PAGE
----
All marine mammals in UK waters are afforded protection under the Wildlife and Countryside Act 1981. The four species identified during the survey are all listed in Annex II of the EU Habitats Directive and as such are species for which Member States are required to consider the establishment of Special Areas of Conservation (SACs) although no such SACs have been established for these species in the Thames. They are also listed in Annex IV of the Directive, which names “Animal and Plant Species of Community Interest in Need of Strict Protection”. This prohibits the deliberate capture, killing or disturbance of the species, and the keeping, sale or exchange thereof except under strictly limited and licensed situations.
It is anticipated that adherence to the PLA’s suite of environmental policies and practices, and the recommendations and actions set out in this Conservation Management Framework, will afford an appropriate level of protection to marine mammals in the context of the PLA’s operational activity. On going records are continuing to be collected by ZSL in the Marine Mammal Survey.
Kowalik, R., Pryor, A., Causon, P., Shaw, A. 2008 Thames Marine Mammal Sightings Survey July 2004 – June 2007 ZSL
The London Bat Group and Thames Landscape Strategy have carried out surveys of the upper tidal Thames and sites alongside the river banks such as Barnes Wetland Centre. The PLA considers the impact on bats of works on the authorities sites.
A number of studies have been undertaken on aspects of the distribution of marine invertebrates in the Thames Estuary (see references below), although taken together these do not amount to a comprehensive understanding of the distribution of these organisms. None of the species recorded within these datasets are individually identified within the citations of international or national environmental designations. Nor are any species identified in either the UK or local Biodiversity Action Plans with the exception of the reef-forming polychaete worm Sabellaria spinulosa, which appears to have a patchy distribution with the highest abundances in the outer estuary around the Kentish Flats, the northern part of the approaches and off Canvey Island.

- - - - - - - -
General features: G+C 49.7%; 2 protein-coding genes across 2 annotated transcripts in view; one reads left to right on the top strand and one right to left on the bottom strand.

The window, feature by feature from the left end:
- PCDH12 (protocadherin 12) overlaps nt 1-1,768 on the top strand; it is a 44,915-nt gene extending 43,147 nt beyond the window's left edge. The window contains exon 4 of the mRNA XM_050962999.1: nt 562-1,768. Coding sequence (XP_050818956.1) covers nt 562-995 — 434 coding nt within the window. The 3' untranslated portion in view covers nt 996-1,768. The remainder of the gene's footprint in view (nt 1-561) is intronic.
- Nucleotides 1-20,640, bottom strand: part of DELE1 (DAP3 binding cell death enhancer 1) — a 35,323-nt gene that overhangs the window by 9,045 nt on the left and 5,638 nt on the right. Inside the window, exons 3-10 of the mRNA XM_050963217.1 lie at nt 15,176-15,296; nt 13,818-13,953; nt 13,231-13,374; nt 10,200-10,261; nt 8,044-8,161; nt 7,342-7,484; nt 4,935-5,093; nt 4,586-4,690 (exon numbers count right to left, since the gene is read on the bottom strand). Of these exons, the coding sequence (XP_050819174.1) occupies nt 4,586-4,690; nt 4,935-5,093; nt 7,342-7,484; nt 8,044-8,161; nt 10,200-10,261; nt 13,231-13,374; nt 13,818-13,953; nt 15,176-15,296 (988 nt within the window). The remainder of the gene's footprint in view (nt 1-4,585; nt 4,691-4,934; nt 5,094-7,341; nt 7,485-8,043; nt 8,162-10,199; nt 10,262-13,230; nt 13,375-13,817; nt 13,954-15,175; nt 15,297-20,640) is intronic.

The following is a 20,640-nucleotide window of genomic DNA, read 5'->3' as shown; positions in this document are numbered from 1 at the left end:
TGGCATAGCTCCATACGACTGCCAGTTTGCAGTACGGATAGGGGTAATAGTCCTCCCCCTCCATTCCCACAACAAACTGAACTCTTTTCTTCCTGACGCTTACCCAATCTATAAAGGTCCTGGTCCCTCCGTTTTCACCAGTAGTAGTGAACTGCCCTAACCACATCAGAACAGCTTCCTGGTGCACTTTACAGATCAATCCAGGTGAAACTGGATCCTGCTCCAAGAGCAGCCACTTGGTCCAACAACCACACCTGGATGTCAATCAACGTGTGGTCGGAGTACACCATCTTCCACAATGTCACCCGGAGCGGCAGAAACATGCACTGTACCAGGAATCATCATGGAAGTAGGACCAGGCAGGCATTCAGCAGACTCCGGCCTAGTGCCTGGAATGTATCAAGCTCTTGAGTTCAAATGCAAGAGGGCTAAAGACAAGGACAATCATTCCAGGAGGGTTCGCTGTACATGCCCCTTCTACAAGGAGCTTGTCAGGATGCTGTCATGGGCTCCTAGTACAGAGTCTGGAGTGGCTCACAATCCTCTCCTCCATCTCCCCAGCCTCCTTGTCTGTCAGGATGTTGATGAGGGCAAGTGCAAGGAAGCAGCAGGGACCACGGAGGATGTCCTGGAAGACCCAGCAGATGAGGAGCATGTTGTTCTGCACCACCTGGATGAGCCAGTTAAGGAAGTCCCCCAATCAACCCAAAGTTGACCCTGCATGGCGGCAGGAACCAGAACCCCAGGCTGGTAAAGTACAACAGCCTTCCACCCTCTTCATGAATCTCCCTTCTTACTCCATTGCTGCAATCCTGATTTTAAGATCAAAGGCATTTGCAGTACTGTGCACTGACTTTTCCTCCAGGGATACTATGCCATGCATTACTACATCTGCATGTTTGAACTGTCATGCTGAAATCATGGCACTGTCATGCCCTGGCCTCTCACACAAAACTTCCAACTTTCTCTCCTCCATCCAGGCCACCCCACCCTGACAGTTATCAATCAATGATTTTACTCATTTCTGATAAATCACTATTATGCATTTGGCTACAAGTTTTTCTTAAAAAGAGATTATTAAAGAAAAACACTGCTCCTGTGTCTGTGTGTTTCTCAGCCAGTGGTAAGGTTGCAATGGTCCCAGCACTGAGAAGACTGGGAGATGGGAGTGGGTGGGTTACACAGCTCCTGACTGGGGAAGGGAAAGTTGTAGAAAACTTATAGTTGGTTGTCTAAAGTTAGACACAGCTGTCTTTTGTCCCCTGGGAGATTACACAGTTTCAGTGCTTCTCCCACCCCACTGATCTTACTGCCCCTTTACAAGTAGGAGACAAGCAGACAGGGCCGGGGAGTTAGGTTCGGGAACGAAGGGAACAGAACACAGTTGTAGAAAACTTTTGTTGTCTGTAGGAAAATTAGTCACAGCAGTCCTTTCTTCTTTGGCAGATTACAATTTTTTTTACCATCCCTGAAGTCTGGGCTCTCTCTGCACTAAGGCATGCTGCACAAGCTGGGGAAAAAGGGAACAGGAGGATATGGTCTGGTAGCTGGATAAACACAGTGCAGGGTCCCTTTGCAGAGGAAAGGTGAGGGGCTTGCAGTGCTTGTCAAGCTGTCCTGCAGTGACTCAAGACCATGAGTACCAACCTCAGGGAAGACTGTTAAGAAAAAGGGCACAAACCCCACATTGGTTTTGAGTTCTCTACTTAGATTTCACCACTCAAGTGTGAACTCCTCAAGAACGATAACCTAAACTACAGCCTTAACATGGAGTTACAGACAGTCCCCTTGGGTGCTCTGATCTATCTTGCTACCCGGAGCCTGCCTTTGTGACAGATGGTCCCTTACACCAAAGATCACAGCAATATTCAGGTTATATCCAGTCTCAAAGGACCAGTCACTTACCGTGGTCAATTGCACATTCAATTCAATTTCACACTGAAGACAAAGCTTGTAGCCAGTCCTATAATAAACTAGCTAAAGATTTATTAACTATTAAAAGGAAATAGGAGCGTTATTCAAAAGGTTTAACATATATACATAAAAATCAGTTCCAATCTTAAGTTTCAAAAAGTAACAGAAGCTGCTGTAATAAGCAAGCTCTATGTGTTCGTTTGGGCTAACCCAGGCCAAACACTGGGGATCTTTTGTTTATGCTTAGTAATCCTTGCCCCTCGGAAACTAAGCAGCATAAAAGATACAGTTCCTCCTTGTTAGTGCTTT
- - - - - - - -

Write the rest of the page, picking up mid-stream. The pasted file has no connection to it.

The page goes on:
There is accordingly an absence of statutory drivers connected with invertebrates that would require location-specific actions to be taken, over and above general good environmental practice.
Data on invertebrates are presented in documents comprising the consultation on future flood risk management – Thames Estuary 2100.
- EMU, 2005a.Thames Benthic Study Winter Survey. A report commissioned for the PLA.
- EMU, 2005b. Thames Benthic Study Winter Survey. A report commissioned for the PLA.
- ABP Marine Environmental Research, 2007. Benthic Ecology of the Thames Estuary (and references included therein)